The recent story of the Google employee who circulated the memo stating, in part, that men have an inherently higher need for status and women are biologically more prone to anxiety and want more work-life balance (making them less than ideal tech workers, in his mind) is just one of the extraordinary number of ways in which women are still told that no matter how successful they are, they’re not good enough. The criteria for money and prestige changes by industry and field, but the bias remains.
Q: In analysis of the Trump electoral victory, many pundits said that educators (and Democratic politicians) failed to see the problems facing white men with little if any higher education, men who are unemployed or underemployed. What do you think of this narrative?
A: I think that what educators and politicians across the spectrum failed — and fail — to see is that white men with little or no higher education are afraid of the economic and social changes they see around them. When they found a presidential candidate who offered the possibility of renewing dependable blue-collar jobs, while simultaneously channeling chest-thumping masculinity and downplaying the power of academic degrees and diversity, it was easy to follow Trump’s angry lead.
Men with little or no higher education have traditionally been less willing as adults to go back to school or other training programs (like nursing, teaching and HVAC repair), even when industries are in need of workers. Part of the reason for this seems to be men’s resistance to enter fields that are coded feminine, and part may be their belief that schooling is “what girls do.”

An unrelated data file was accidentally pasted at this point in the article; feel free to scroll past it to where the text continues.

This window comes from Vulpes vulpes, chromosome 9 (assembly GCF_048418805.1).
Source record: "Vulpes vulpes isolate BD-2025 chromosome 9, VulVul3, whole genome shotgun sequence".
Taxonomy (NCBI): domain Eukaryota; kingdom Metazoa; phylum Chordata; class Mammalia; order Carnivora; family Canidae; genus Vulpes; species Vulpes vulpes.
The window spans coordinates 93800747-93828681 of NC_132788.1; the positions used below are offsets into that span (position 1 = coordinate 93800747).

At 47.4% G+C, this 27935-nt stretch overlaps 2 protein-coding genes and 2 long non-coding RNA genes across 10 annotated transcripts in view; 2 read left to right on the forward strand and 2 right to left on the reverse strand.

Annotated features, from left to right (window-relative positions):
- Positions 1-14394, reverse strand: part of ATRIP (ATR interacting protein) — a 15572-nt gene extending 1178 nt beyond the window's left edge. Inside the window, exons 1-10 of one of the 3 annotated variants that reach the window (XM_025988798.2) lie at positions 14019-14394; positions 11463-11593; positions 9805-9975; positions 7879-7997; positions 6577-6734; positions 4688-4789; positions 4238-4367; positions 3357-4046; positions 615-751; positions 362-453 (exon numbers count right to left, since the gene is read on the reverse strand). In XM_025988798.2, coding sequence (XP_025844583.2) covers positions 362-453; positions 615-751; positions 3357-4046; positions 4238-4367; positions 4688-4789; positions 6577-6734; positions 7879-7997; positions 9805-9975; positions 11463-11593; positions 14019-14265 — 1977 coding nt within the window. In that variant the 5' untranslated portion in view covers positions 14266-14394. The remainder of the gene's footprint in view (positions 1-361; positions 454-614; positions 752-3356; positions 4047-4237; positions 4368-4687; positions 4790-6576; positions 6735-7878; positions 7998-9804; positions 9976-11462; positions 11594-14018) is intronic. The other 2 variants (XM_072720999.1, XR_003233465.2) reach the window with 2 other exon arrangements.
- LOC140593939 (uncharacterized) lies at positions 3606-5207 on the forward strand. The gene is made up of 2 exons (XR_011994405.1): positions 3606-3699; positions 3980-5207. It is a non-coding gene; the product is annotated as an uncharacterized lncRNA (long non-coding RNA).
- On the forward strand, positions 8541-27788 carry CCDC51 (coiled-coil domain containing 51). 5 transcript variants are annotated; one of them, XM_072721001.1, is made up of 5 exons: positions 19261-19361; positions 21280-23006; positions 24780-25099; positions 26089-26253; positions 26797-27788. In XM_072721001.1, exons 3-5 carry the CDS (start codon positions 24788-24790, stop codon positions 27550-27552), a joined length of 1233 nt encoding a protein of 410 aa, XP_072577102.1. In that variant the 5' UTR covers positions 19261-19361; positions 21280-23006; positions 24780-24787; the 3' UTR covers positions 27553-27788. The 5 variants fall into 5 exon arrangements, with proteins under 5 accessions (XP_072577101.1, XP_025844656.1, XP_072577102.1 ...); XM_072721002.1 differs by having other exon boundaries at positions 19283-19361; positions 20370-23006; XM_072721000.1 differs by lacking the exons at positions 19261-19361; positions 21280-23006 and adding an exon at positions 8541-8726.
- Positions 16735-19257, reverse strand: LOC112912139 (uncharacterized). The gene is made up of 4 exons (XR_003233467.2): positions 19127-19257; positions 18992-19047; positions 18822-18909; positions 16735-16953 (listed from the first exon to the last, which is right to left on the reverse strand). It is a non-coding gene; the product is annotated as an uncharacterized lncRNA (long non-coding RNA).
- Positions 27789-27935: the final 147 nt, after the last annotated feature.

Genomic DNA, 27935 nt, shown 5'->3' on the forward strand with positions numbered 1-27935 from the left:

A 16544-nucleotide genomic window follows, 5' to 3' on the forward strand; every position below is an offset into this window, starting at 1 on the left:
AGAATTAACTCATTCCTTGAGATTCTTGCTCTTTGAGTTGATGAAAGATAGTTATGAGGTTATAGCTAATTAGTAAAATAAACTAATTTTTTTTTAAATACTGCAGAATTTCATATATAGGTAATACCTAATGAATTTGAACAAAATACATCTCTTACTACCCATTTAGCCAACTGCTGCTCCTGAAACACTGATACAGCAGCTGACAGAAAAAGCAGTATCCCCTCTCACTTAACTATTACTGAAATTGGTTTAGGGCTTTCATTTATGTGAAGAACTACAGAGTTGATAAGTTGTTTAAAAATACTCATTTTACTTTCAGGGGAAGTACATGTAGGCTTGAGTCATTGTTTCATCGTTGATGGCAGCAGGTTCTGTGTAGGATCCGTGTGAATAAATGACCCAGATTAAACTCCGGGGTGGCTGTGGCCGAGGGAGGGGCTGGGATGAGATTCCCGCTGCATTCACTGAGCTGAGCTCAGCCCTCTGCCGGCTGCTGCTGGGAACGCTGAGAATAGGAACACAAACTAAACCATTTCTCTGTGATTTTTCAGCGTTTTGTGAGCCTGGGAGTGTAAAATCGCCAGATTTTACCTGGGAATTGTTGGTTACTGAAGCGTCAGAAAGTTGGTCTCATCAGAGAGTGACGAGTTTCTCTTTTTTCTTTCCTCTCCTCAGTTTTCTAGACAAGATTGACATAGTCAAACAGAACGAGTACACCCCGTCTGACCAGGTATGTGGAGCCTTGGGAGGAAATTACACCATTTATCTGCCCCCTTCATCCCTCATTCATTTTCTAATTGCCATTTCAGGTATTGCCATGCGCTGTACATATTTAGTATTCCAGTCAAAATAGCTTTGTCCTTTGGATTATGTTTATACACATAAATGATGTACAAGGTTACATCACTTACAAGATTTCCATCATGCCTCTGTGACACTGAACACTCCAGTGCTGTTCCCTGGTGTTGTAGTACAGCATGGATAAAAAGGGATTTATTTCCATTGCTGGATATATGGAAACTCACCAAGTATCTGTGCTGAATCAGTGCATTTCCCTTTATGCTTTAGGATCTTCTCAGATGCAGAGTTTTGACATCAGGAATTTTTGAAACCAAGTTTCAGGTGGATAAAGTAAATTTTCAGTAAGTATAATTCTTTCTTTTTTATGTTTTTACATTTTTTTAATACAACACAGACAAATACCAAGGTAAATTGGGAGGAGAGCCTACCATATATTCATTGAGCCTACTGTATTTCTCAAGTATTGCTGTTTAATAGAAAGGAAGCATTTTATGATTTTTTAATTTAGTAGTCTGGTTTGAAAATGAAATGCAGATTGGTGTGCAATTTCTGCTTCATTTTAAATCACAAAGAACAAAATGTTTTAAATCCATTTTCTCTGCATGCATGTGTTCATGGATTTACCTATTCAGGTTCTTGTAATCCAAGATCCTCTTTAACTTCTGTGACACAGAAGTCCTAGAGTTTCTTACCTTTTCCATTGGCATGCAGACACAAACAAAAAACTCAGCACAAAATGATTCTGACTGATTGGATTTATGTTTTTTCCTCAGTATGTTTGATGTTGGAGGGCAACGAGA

What I also find fascinating (and infuriating) are politicians who assert that universities negatively impact the state of the country, while they themselves possess a number of college degrees. My biggest worry is that college degrees are becoming the equivalent of an unfunded mandate for U.S. women and their employment, even as men either eschew degrees altogether in favor of either under/unemployment, or use elite credentials to create even more entrenched power bases.